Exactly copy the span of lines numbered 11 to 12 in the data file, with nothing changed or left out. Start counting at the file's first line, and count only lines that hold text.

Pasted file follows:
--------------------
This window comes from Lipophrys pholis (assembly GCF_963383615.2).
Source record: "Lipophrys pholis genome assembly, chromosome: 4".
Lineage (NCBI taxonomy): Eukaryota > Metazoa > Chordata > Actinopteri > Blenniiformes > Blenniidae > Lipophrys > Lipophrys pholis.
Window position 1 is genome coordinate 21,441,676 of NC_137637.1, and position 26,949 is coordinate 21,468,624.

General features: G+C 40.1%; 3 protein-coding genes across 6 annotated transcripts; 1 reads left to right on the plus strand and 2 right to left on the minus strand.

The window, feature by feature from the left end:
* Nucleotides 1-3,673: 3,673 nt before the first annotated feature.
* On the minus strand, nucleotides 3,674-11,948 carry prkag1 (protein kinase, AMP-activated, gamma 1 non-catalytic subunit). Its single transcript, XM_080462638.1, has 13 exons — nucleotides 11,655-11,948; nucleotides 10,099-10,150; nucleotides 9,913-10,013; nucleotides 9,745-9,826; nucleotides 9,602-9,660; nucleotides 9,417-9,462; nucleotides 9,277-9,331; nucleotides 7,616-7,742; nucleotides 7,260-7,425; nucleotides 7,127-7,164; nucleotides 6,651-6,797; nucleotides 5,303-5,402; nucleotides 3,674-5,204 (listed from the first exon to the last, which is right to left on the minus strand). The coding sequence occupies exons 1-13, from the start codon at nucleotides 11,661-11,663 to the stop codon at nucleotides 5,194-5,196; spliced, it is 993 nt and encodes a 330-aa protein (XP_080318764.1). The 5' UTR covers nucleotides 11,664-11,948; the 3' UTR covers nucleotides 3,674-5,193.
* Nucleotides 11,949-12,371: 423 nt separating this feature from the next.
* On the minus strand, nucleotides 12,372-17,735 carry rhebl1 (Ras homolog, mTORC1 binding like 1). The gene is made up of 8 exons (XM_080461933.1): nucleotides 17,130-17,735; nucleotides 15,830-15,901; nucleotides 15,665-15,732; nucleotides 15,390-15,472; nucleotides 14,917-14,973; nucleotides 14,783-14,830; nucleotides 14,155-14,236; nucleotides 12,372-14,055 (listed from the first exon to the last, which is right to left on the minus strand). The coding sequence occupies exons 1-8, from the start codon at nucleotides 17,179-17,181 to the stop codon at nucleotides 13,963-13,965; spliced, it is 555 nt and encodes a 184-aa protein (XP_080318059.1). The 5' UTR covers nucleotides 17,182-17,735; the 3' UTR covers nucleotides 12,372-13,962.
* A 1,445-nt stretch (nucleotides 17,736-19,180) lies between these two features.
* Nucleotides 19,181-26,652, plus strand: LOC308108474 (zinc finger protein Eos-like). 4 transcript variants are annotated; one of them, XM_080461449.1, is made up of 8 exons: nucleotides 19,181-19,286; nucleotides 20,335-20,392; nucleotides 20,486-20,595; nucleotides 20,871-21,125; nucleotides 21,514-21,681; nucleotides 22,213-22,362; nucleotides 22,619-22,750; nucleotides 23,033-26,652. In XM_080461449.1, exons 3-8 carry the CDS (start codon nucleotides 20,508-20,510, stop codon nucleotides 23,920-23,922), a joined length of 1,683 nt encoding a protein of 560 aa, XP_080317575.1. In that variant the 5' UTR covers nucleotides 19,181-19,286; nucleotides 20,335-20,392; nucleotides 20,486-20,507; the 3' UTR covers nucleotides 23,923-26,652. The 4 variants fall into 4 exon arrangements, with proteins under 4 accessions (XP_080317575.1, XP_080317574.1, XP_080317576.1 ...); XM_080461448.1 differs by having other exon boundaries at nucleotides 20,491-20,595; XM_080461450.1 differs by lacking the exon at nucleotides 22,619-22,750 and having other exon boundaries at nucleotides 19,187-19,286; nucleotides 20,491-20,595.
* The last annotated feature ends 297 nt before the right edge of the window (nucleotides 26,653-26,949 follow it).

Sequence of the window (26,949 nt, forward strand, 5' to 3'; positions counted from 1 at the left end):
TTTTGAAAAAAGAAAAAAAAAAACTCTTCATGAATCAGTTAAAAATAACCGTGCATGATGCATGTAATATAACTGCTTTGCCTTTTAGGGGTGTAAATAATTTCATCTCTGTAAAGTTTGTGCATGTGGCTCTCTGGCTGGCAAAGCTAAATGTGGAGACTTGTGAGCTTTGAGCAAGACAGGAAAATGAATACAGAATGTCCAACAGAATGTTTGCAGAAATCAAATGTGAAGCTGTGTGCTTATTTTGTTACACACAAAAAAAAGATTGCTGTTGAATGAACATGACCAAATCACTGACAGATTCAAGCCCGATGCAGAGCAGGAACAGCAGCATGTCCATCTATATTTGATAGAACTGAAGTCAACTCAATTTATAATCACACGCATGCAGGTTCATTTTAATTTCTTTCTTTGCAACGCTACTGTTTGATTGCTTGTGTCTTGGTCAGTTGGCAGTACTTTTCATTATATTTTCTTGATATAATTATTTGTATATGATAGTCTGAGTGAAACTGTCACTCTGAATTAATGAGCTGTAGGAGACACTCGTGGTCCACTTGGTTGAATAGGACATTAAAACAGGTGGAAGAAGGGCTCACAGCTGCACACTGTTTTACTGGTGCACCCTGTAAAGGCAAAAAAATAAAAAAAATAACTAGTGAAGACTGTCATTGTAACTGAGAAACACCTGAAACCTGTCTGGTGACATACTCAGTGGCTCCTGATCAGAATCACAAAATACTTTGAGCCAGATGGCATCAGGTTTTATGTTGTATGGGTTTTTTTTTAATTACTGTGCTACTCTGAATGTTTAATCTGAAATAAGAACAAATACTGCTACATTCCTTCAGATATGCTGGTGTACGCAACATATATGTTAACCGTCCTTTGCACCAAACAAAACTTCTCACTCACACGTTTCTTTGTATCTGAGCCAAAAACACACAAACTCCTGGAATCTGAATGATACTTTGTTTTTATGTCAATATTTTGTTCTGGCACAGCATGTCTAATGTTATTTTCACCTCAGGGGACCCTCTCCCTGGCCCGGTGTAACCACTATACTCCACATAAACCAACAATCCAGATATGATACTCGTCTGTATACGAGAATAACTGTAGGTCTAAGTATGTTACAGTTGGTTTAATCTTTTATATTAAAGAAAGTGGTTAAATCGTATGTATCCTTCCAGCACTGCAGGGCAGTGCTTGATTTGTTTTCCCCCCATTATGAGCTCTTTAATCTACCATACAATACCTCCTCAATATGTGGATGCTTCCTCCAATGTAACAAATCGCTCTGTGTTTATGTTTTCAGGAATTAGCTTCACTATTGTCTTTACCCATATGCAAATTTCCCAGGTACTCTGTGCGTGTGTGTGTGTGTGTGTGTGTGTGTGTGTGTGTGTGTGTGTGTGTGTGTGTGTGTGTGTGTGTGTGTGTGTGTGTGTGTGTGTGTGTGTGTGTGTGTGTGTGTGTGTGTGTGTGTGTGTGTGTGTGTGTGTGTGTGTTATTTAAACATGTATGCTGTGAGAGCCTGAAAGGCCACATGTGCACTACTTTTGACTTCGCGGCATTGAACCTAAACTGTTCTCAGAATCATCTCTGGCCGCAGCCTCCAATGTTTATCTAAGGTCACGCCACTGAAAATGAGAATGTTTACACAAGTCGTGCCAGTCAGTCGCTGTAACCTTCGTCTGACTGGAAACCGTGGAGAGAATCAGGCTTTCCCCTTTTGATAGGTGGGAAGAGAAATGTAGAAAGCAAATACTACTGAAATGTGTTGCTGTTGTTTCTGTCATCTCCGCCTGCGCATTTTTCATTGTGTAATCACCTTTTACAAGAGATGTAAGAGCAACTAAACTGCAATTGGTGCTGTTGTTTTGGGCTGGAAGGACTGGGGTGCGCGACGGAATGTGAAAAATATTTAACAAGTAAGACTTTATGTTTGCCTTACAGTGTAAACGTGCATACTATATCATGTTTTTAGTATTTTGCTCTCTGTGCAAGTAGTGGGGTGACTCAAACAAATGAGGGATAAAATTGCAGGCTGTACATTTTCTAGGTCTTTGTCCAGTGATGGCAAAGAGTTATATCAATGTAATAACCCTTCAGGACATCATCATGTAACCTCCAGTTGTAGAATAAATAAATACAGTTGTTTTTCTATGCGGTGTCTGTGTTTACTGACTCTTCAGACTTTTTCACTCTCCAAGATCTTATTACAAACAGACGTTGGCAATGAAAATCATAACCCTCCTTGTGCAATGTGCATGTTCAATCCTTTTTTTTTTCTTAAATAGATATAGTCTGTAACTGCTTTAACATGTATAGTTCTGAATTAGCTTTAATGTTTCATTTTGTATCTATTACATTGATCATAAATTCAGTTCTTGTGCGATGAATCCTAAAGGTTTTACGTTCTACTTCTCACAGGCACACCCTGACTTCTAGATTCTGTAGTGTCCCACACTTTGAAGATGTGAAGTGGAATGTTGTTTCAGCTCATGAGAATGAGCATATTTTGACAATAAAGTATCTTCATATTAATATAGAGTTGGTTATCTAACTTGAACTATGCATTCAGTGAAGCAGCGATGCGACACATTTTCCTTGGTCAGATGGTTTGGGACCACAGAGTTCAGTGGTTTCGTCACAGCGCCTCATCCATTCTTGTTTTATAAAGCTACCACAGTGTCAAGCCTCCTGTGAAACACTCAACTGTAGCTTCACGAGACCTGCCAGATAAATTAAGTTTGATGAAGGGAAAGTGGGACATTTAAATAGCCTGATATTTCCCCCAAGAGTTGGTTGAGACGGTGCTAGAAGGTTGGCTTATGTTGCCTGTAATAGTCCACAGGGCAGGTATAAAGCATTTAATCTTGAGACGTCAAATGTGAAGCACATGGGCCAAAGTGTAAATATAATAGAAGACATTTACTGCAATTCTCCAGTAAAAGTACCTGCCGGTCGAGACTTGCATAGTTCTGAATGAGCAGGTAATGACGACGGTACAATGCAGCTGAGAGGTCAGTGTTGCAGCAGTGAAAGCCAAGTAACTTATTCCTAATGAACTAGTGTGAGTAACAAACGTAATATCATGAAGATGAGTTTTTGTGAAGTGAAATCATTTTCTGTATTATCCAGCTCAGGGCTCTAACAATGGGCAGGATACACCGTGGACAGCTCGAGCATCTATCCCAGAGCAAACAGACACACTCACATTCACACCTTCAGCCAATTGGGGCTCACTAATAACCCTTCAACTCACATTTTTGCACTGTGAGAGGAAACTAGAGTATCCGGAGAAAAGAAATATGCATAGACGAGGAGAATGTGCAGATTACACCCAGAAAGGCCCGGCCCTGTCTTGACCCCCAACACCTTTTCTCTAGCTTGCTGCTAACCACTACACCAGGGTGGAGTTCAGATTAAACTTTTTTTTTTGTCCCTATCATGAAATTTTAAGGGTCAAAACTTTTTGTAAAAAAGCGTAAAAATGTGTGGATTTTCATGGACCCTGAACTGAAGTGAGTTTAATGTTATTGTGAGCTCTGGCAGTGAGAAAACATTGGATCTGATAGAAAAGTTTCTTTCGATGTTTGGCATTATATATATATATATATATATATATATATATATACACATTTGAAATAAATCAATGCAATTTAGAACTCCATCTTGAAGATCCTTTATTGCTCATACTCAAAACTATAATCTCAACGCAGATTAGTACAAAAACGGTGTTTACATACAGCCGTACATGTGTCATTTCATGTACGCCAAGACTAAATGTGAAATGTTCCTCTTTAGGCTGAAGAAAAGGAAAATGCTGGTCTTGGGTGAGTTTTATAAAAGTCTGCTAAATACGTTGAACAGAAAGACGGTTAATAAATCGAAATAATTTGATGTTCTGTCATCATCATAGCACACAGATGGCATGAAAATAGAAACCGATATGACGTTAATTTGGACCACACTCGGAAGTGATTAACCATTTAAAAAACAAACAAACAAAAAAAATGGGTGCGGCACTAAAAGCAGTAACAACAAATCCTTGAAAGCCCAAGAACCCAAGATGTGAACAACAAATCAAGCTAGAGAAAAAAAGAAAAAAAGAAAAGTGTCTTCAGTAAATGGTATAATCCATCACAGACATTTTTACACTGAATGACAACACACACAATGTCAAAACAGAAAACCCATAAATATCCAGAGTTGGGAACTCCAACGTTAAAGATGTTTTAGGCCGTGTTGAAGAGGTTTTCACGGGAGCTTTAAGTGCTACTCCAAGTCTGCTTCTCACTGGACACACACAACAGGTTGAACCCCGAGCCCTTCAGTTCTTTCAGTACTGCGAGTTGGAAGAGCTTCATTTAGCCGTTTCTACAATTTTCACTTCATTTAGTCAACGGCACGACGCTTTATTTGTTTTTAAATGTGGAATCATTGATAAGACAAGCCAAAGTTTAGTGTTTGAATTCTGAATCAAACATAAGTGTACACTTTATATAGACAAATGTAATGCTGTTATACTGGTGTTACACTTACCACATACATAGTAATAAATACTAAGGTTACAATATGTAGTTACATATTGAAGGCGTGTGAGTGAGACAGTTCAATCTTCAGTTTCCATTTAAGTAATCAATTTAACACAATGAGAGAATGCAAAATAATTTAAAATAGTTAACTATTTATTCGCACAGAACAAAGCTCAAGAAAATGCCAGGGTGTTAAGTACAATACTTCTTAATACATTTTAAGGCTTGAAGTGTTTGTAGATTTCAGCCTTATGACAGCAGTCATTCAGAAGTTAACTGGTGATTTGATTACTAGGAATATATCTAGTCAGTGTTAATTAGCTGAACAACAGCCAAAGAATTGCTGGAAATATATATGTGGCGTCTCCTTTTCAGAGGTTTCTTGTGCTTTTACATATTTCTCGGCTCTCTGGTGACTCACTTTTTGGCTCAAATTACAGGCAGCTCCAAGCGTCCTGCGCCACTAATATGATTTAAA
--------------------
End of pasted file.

* A 1,445-nt stretch (nucleotides 17,736-19,180) lies between these two features.
* Nucleotides 19,181-26,652, plus strand: LOC308108474 (zinc finger protein Eos-like). 4 transcript variants are annotated; one of them, XM_080461449.1, is made up of 8 exons: nucleotides 19,181-19,286; nucleotides 20,335-20,392; nucleotides 20,486-20,595; nucleotides 20,871-21,125; nucleotides 21,514-21,681; nucleotides 22,213-22,362; nucleotides 22,619-22,750; nucleotides 23,033-26,652. In XM_080461449.1, exons 3-8 carry the CDS (start codon nucleotides 20,508-20,510, stop codon nucleotides 23,920-23,922), a joined length of 1,683 nt encoding a protein of 560 aa, XP_080317575.1. In that variant the 5' UTR covers nucleotides 19,181-19,286; nucleotides 20,335-20,392; nucleotides 20,486-20,507; the 3' UTR covers nucleotides 23,923-26,652. The 4 variants fall into 4 exon arrangements, with proteins under 4 accessions (XP_080317575.1, XP_080317574.1, XP_080317576.1 ...); XM_080461448.1 differs by having other exon boundaries at nucleotides 20,491-20,595; XM_080461450.1 differs by lacking the exon at nucleotides 22,619-22,750 and having other exon boundaries at nucleotides 19,187-19,286; nucleotides 20,491-20,595.